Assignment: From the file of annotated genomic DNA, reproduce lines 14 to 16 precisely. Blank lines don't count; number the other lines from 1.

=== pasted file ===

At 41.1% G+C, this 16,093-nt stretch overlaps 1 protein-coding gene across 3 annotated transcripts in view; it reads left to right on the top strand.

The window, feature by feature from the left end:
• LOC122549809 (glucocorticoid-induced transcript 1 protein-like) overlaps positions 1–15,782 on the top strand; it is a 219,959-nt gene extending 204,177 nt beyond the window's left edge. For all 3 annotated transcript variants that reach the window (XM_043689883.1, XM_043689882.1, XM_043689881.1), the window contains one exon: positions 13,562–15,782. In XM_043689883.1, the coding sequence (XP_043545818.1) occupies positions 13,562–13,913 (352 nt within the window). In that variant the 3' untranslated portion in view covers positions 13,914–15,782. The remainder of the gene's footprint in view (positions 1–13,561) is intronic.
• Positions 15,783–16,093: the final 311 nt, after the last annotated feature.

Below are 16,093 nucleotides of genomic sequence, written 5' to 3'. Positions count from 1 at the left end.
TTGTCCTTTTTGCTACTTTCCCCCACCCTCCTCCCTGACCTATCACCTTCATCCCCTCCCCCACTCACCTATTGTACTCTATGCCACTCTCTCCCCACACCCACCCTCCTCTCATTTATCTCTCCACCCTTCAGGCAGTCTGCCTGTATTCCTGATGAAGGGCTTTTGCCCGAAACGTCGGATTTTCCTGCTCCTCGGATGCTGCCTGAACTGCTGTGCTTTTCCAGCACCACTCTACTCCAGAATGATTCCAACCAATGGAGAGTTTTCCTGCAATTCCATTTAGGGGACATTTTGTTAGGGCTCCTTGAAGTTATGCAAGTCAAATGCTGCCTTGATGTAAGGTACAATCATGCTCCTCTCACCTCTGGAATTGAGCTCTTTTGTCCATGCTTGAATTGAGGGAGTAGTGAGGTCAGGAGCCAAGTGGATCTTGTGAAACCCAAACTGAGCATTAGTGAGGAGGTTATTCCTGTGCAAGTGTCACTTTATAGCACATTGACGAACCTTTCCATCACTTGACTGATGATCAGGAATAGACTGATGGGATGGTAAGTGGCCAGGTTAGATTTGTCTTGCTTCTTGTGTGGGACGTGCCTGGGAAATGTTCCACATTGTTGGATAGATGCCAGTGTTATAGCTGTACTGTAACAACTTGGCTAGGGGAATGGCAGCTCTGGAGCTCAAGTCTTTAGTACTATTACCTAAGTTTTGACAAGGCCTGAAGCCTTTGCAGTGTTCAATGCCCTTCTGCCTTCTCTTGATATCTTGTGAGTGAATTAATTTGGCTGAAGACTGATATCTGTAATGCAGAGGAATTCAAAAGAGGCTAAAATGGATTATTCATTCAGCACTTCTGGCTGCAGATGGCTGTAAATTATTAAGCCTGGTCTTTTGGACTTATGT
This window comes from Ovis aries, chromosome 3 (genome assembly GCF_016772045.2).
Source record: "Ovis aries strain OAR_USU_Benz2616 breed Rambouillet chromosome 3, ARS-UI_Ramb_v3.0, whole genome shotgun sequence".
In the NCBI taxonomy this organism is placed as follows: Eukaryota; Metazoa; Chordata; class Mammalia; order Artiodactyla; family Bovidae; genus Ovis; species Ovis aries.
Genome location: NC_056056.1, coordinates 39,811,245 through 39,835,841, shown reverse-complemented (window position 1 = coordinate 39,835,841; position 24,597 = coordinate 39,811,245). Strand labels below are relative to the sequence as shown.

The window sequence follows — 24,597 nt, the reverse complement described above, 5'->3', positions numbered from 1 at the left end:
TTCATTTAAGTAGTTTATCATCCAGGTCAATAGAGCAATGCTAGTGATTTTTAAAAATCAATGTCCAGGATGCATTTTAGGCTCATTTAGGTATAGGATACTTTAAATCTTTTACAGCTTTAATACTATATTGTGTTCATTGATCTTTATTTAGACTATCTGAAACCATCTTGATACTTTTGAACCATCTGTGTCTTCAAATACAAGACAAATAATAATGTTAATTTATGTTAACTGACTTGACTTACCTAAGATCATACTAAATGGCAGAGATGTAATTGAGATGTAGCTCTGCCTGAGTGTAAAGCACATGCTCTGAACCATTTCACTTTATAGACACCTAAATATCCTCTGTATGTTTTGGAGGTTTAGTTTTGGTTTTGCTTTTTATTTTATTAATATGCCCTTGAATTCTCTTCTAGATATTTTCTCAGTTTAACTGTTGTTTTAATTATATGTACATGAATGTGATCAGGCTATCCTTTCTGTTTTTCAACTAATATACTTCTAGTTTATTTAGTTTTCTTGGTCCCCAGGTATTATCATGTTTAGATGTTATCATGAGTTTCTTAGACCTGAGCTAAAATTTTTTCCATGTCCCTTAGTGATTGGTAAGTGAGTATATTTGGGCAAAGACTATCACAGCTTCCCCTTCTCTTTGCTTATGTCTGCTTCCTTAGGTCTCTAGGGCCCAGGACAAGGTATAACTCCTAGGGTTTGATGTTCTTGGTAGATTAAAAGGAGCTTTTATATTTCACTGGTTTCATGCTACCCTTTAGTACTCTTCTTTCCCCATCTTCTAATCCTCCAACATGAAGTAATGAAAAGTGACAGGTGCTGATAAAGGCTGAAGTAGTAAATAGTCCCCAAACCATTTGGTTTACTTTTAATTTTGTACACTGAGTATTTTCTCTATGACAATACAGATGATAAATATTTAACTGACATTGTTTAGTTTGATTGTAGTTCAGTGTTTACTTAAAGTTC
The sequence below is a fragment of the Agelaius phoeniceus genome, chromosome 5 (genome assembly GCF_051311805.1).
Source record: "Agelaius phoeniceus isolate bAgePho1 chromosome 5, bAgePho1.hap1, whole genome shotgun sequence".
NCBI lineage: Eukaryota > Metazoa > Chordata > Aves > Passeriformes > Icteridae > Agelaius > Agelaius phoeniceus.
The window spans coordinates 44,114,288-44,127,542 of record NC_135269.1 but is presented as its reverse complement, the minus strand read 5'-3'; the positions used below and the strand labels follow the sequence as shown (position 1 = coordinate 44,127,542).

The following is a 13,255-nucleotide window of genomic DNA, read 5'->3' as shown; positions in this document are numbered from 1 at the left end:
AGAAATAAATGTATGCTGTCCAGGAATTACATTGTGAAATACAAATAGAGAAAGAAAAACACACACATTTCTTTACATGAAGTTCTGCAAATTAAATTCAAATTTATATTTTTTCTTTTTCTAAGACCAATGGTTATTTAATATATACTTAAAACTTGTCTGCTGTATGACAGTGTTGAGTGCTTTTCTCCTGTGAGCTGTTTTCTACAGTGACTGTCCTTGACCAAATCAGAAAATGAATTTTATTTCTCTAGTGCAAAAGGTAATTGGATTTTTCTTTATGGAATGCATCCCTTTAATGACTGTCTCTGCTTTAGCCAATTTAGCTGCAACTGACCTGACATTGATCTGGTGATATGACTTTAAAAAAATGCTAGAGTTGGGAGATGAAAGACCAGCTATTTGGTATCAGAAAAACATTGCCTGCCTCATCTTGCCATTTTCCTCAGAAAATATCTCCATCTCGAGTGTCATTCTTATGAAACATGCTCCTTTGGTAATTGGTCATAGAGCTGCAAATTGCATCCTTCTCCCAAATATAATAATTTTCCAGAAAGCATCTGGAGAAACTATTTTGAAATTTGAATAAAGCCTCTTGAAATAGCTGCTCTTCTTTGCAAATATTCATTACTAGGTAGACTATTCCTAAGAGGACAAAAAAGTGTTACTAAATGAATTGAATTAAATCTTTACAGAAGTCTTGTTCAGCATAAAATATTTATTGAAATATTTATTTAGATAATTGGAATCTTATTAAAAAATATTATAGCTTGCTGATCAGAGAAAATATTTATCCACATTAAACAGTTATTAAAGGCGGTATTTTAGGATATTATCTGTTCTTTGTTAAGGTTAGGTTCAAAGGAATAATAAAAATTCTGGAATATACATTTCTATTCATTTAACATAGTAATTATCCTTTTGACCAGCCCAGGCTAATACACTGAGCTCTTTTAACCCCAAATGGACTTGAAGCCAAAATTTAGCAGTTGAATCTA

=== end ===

Source record: "Agelaius phoeniceus isolate bAgePho1 chromosome 5, bAgePho1.hap1, whole genome shotgun sequence".
NCBI lineage: Eukaryota > Metazoa > Chordata > Aves > Passeriformes > Icteridae > Agelaius > Agelaius phoeniceus.
The window spans coordinates 44,114,288-44,127,542 of record NC_135269.1 but is presented as its reverse complement, the minus strand read 5'-3'; the positions used below and the strand labels follow the sequence as shown (position 1 = coordinate 44,127,542).